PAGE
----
The tarps covering the demolished vehicles were pulled back, a 9-1-1 call was made, sirens wailed in the distance … and the 2018 edition of Escalon’s Every 15 Minutes program was underway.
Put on for juniors and seniors at Escalon and Vista high schools, the simulated drunk driving crash is designed to realistically drive home the dangers of drinking and driving. By the time the smoke cleared, emergency crews had done their work and police had investigated, one student was under arrest, two were dead, one was paralyzed … and countless lives were changed forever.
Eduardo Marrufo portrayed the intoxicated driver, whose reckless driving caused a crash that resulted in the ‘death’ of his friend Cuyler Crawford, a passenger in his car, and minor injuries to passenger Max Nicholas. In the other car, the one Marrufo struck, passenger Priscilla Nowling was ejected from the vehicle as it overturned, pronounced dead at the scene of the crash along Escalon-Bellota Road. Passenger Shelby McCune had major injuries and was taken by helicopter to an area hospital, only to learn she was paralyzed from the waist down. Driver Madison Kindberg was unhurt physically – but the emotional scars will last a lifetime.
The scene was staged on Thursday morning, April 19 and was a well-coordinated ballet, bringing in police, fire and ambulance crews to assess the scene, tend to the wounded and investigate the crash. Marrufo was ultimately arrested, taken away in a police car as a hearse came to remove the body of the deceased, with the Grim Reaper and a group of The Living Dead looking on. The Living Dead represented the number of students the school would have lost on Thursday if someone had been involved in a drunk driving crash ‘Every 15 Minutes.’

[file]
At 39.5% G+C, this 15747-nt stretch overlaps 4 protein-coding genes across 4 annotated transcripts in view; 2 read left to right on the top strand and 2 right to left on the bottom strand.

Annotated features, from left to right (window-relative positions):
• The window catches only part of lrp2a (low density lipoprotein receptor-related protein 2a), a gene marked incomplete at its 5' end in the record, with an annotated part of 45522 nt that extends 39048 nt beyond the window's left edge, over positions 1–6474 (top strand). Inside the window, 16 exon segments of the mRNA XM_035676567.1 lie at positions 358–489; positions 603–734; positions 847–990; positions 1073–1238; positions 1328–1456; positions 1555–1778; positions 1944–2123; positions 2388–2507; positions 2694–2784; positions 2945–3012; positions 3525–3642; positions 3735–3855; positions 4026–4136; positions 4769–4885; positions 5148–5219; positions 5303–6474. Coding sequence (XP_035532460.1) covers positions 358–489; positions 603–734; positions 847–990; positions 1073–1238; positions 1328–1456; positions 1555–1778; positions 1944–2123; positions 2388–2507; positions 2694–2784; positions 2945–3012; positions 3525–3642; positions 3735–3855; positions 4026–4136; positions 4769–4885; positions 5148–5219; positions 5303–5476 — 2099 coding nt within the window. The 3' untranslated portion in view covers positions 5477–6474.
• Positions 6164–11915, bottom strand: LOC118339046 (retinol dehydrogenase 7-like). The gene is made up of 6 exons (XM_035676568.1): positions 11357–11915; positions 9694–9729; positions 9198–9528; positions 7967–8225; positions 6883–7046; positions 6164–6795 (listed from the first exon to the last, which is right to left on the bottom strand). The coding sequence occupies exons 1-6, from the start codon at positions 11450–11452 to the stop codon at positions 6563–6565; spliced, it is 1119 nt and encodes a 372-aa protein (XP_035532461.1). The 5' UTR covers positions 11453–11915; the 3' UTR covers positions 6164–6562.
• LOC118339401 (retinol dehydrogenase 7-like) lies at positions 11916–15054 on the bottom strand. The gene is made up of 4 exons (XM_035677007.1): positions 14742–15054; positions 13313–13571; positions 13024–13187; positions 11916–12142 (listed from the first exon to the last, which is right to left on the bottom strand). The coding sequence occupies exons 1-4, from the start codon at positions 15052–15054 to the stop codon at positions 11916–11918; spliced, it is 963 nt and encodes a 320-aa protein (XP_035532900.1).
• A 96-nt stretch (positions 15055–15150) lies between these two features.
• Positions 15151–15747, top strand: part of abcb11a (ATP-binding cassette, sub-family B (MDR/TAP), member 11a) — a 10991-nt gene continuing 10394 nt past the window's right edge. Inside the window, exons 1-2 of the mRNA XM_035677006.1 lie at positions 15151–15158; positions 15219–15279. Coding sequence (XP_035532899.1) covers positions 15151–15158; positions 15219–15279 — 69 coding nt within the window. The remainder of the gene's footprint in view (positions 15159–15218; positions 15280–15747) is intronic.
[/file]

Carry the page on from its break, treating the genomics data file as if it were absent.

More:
The realistic drama follows the victims to the hospital and the morgue, with parents brought in as well – the aftermath of the crash scene played out on a video during an assembly for the student body on Friday morning.
Friday also featured a number of guest speakers, from a judge to an attorney, and program emcee Chris Stevens, a retired San Joaquin County Sheriff’s Deputy who now works with multiple Every 15 Minutes programs around the county.
On Thursday, he narrated ‘The Golden Hour’ that is crucial for emergency responders as they try to save lives at the scene of a crash. Friday, he also provided information to students about ways to be smart and safe, acknowledging that there will be parties but imploring the teens to make sure they make a plan and have a designated driver to get them home safely.
Members of the accident scene and the living dead are taken out of school on Thursday and sequestered away from family and friends, with no cell phone, no internet, no way of getting in touch. It’s designed to drive home the reality of loss.
The mangled vehicles were also placed on the quad at EHS, next to a graveyard containing tombstones of all the students ‘lost’ on Thursday.
After the Friday program, which also included the participating students placing a flower on a casket as they entered the gymnasium, they were reunited with family members and their classmates. Hugs were given and tears were shed, as participants and those left behind grappled with the emotions the program brings.
Stevens noted that the first Every 15 Minutes was staged in Escalon in 2004 and no students have been lost in drunk driving crashes since the inception of the program at EHS. In the 40 years before that, 48 students were killed in crashes.
The conclusion of the Friday program also brought special thanks, bouquets of flowers and a standing ovation for the three women who have been involved in the effort from the start – coordinators Debbie Murken, Cathy Pinheiro and Irene Laugero. This was their final year to oversee the program; they are turning it over to a new group but said they will be there to assist in any way possible, believing in the validity and success of the program.